I'm not talking about 'winning' at all, as I'm not a good enough driver or willing to spend enough to run at the point end of any field. Dicing, regardless of where in the field you are, is exactly what I'm talking about. I don't see how simply buying the car your heart wants does anything at all towards ensuring you spent all that money, space, and time to actually have somebody to dice with. Which is why I'm trying to talk about picking an acceptably desirable car within a class, run group, or whatever that is well attended with (key words) similar performing competition to what you are willing and able to afford. 

Based on the significant number of cars I see in some (but not all) of the run groups at the vintage races who are driving a glorified track day because the car their heart desired has nobody turning sufficiently close lap times, this does not seem to be a great way to pick a car that will have meaningful competition. This summer I watched Old Yeller II, as driven by some of the most famous names in racing history, running around the track. Which was fantastic to see, but not fast enough or slow enough for them to have anybody they were really running with. In all fairness, perhaps not a car many would be comfortable 'dicing' in, but the longer the race went the fewer cars there were even near them. That's a car my heart would desire, if my wallet could afford it, but doesn't appear that it would fullfil my hearts desire for competition.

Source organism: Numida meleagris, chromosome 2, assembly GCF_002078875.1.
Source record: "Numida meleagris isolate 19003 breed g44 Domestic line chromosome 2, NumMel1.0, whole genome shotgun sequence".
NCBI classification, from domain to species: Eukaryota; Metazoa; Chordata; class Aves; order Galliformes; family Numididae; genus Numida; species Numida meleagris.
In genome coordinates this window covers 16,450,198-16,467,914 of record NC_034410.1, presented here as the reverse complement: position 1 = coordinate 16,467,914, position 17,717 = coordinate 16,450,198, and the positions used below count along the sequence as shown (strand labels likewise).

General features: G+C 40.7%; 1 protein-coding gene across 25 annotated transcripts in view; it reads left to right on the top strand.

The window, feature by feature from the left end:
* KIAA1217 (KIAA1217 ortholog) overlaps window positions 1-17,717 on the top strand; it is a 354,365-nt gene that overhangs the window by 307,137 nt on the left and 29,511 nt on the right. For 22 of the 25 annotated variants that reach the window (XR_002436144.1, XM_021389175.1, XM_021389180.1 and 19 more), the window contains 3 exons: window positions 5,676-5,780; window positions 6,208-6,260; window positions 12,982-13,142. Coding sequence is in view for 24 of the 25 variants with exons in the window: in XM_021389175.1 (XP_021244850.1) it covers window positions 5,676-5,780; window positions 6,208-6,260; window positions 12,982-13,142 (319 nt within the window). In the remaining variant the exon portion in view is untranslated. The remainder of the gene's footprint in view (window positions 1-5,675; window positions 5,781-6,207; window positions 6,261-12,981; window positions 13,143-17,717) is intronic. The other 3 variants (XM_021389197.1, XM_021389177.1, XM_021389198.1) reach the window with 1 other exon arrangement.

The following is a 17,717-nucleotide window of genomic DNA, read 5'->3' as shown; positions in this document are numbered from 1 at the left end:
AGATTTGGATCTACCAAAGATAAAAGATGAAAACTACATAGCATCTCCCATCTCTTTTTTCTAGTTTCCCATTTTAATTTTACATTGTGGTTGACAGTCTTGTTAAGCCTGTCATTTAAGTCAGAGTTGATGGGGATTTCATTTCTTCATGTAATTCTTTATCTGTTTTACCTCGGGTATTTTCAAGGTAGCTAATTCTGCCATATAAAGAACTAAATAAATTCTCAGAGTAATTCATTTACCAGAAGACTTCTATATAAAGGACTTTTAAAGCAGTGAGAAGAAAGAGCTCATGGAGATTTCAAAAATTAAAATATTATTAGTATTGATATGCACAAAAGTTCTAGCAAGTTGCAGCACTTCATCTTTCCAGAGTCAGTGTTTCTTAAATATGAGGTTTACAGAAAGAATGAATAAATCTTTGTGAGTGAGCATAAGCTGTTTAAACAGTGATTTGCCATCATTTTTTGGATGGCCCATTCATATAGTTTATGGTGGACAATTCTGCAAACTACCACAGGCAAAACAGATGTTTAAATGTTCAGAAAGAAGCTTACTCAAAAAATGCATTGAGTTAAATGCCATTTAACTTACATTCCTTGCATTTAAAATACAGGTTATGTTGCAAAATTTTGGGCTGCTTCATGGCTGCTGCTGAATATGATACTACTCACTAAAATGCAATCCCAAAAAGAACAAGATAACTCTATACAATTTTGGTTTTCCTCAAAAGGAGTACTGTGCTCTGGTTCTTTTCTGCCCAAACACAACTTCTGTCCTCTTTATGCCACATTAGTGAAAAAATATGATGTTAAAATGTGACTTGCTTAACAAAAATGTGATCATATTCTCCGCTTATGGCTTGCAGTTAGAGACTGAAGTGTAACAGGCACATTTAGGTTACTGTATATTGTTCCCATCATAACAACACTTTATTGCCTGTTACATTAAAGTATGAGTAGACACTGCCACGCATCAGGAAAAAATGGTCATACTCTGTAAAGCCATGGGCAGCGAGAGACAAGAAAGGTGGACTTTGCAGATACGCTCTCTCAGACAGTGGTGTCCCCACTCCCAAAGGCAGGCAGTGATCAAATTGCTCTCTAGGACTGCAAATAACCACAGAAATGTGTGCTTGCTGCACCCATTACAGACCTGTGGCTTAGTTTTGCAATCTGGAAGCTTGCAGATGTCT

In my mind you somewhat have to choose whether your heart more desires a particular car or the heat of competition. If what someones heart desires is W2W racing competition, I would think that which particular car they are in would end up being more of a secondary consideration to it meeting the time, space, money, speed, and competition requirements. 

Last I gave W2W competition serious thought, Legends cars would have been a top contender for me. That's despite my considering them rather underwhelming cars mechanically and didn't care for the engine rules, but well priced, small sized, lightweight, acceptable performing and with fun bodywork. As far as I could tell (at that time), they were eligible for autox, road racing, and maybe even track days, in addition to their circle track home environment. On top of that they appeared to have solid enough local attendance at not only the many circle track events, but also the handful of road racing events. A jack of all trades that would practically ensure I could be somewhere, dicing it out with numerous drivers, on just about any given weekend. I'm not sure if their popularity and alternative venue options are still in the same ballpark, but that's the kind of thing I'm talking about.